I do find it dispiriting that while I try to destroy, or at least handicap the movement, of the plastic bags I use. I know I am unable to personally, and environmentally, destroy a piece of plastic. The processes I have devised are firstly to tie the bags into a string of knots and then tie the knots together creating a lump. In the case of harder, or less pliable plastic, I cut it into strips, as a paper-shredding machine would do to paper. I of course don’t know if this really helps control or retard the movements of the plastic throughout the environment, including oceans.
However no matter how hard I may work at controlling plastic containers I am responsible for using them. Almost every product I purchase in one or other of the supermarkets is presented in at least two, or even three, containers of plastic, even the organic products.
It seems as though the producers marketing their products do not acknowledge or accept any responsibility for the damage that plastic containers do to the earth and to other creatures, such as birds, fish reptiles and mamals.
It in process of knotting the plastic bags, I am attempting to make a difference to the damage plastic bags are doing, in particular to turtles. As I understand it turtles mistake floating plastic bags for their favourite food – jellyfish. The ingestion of plastic bags by turtles results in a painful death for the consumer. It appears that green turtles, in particular, are consuming plastic bags at an increasing rate. (http://www.uq.edu.au/news/article/2013/08/endangered-sea-turtles-eat-more-plastic-ever)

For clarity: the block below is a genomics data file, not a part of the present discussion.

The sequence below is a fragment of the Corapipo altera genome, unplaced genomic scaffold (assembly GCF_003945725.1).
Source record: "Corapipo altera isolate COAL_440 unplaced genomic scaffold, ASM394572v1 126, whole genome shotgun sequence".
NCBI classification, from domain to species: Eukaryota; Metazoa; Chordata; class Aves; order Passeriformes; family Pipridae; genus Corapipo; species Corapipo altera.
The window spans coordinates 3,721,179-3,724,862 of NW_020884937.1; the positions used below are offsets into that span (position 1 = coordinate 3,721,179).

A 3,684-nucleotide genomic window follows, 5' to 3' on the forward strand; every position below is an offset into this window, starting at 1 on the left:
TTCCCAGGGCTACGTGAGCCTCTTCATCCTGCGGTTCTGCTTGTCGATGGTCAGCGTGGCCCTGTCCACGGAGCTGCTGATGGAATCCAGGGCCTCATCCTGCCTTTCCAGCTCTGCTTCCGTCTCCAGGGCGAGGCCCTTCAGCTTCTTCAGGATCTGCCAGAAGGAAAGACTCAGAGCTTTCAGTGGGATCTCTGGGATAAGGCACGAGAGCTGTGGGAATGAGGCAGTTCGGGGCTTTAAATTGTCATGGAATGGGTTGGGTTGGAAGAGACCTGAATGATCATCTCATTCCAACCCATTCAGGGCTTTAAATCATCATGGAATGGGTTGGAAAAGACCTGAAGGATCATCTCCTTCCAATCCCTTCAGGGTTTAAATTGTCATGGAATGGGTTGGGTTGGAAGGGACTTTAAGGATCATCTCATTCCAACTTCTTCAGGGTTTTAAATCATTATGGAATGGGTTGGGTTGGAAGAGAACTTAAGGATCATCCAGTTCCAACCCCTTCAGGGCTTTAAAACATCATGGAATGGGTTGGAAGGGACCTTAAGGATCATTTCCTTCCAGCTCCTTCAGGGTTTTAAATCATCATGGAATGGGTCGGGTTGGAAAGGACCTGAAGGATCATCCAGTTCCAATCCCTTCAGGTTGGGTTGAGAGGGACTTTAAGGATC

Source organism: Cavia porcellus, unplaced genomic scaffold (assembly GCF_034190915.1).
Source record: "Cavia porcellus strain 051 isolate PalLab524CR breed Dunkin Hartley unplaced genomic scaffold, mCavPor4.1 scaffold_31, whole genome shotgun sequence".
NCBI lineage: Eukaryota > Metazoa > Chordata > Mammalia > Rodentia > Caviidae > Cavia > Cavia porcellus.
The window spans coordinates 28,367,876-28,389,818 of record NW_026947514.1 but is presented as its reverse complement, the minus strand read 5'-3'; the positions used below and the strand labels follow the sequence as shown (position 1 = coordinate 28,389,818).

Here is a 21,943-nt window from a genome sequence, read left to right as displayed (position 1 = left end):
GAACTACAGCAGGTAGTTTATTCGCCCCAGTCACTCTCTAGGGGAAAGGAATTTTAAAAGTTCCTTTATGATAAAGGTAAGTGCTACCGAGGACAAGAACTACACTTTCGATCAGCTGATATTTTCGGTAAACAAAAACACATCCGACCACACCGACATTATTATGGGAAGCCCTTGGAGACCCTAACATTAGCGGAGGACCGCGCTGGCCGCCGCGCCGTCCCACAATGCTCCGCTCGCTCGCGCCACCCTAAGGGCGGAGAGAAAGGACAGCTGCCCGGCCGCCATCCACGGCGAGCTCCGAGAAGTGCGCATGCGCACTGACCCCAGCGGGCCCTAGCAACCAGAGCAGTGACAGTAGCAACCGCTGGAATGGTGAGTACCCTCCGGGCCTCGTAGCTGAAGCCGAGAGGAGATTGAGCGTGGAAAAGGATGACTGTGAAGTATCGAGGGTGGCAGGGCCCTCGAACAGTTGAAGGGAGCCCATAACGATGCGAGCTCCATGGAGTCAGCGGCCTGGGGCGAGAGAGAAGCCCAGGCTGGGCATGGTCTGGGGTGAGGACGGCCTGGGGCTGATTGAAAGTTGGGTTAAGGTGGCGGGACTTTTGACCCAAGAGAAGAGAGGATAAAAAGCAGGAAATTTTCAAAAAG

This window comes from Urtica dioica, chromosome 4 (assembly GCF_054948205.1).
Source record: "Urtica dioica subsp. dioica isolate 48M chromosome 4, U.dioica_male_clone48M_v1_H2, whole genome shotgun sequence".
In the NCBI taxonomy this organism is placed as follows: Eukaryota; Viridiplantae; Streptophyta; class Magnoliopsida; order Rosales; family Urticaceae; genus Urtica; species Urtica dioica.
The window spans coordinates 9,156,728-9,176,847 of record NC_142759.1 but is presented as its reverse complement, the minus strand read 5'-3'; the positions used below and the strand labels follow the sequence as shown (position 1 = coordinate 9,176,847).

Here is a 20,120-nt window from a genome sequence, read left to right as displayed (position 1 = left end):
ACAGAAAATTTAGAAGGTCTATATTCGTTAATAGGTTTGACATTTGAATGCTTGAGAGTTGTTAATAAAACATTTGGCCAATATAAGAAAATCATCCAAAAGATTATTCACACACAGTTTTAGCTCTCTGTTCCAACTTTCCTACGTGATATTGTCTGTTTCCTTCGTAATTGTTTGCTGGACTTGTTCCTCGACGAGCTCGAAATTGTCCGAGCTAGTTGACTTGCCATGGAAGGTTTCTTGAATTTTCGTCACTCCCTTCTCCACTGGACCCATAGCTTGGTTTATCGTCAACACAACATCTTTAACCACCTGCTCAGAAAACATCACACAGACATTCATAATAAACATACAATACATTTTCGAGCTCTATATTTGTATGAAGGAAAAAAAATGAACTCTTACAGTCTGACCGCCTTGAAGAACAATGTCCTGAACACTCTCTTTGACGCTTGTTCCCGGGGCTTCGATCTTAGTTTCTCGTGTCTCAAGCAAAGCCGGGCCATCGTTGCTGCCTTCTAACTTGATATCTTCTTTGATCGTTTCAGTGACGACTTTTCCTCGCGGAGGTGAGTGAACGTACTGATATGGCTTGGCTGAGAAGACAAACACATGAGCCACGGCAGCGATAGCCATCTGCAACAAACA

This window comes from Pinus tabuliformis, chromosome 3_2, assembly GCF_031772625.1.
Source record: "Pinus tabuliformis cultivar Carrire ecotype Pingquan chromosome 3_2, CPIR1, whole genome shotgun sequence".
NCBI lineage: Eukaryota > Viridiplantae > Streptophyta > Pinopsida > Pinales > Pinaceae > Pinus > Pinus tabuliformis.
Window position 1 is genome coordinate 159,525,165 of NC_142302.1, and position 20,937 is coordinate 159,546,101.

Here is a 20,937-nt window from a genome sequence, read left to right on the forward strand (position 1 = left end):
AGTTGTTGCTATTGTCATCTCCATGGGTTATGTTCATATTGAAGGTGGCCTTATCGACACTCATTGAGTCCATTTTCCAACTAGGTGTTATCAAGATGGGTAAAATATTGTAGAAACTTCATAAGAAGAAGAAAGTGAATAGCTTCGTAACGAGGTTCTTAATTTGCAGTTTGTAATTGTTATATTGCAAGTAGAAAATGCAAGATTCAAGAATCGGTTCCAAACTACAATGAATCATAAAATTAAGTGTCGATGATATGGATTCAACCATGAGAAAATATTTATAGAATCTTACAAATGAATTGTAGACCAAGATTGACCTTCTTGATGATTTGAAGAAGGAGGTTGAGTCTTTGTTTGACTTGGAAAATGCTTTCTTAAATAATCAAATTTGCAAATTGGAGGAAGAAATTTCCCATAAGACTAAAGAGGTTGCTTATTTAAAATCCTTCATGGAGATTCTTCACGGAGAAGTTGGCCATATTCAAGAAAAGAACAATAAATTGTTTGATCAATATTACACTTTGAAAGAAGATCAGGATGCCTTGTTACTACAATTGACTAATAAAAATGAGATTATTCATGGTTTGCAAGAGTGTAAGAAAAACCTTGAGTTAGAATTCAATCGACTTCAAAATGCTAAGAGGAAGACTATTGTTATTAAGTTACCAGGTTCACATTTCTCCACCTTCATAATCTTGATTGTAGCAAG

It would be helpful if producers and marketers, as well as the end users, took greater responsibility for the inconsiderate and careless use, of such dangerous pollution from plastic packaging. I find it disturbing that I need to dispose of so much plastic waste as an involuntary result of my purchases.